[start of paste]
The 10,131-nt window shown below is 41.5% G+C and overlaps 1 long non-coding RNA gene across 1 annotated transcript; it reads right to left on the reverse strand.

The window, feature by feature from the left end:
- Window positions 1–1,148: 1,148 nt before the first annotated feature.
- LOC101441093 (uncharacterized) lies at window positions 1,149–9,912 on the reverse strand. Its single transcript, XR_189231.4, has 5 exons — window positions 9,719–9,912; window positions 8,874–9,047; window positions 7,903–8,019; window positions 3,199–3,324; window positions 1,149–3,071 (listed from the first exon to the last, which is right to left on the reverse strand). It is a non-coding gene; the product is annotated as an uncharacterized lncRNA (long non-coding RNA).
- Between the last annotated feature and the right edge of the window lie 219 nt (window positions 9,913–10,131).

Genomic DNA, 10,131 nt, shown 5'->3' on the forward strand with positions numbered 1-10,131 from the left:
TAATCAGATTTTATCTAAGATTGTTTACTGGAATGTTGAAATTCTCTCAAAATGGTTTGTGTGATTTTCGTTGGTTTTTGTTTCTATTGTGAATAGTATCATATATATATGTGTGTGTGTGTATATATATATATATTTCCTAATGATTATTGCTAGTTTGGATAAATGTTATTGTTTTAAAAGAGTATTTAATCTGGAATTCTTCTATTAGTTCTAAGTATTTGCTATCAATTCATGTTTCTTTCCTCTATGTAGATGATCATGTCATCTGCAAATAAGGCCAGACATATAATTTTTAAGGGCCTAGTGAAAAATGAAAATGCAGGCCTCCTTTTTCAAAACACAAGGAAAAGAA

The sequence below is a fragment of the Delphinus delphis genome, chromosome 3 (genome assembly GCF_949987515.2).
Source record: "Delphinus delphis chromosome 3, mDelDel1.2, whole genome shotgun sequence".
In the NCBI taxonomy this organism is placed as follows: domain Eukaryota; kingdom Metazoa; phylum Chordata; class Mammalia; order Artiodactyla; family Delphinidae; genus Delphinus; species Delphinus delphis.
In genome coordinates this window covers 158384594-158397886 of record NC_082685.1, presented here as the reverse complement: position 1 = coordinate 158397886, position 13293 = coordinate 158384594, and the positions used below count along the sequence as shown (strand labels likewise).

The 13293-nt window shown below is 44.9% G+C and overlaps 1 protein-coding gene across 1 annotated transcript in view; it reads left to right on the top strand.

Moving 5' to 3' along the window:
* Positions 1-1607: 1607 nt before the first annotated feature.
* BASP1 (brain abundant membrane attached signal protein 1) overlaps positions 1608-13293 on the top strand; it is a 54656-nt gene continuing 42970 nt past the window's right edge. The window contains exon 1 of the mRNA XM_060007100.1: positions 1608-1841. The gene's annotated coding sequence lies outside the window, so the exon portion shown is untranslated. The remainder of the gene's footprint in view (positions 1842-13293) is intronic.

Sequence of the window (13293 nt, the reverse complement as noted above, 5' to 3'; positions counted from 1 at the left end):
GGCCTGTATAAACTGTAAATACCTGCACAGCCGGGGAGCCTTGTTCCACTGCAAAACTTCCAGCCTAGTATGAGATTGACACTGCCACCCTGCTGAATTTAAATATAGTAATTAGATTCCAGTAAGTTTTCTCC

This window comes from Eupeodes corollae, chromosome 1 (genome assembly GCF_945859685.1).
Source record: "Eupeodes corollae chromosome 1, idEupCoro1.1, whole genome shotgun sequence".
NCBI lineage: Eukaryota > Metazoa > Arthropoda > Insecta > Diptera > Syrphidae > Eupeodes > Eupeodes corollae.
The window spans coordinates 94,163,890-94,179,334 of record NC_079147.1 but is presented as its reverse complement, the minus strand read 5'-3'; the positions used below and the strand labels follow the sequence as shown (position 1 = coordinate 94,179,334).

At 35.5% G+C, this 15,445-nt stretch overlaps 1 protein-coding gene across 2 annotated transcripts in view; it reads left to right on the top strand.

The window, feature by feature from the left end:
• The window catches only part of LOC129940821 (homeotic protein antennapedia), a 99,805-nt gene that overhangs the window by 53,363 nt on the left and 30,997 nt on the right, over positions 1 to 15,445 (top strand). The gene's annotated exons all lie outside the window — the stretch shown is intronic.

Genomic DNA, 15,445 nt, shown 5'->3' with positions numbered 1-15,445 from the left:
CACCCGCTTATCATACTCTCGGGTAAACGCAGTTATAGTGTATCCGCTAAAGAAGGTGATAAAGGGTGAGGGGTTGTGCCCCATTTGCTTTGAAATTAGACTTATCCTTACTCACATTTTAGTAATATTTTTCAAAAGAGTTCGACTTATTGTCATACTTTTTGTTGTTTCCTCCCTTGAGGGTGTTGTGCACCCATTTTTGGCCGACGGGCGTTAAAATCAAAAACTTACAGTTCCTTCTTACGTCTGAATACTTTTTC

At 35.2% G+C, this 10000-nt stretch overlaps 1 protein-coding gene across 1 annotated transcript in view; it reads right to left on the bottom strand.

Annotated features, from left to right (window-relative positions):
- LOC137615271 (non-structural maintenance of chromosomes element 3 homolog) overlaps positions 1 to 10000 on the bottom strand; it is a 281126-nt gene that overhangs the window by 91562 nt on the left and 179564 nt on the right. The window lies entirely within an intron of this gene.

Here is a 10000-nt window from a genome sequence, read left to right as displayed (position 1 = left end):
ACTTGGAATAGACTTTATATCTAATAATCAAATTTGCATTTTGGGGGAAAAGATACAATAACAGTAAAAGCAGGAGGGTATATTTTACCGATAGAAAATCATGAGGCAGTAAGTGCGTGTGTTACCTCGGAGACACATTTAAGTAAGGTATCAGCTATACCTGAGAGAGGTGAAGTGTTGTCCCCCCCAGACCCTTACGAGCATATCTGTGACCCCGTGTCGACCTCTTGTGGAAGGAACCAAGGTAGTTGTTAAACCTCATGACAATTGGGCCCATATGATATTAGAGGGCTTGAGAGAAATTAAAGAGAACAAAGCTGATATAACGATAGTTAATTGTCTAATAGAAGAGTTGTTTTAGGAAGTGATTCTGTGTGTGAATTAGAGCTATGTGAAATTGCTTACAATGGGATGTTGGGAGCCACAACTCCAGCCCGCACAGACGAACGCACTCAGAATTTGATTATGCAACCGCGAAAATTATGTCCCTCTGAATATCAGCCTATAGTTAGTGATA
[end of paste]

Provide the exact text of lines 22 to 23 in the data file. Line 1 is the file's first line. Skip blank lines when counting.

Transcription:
At 35.5% G+C, this 15,445-nt stretch overlaps 1 protein-coding gene across 2 annotated transcripts in view; it reads left to right on the top strand.

The window, feature by feature from the left end: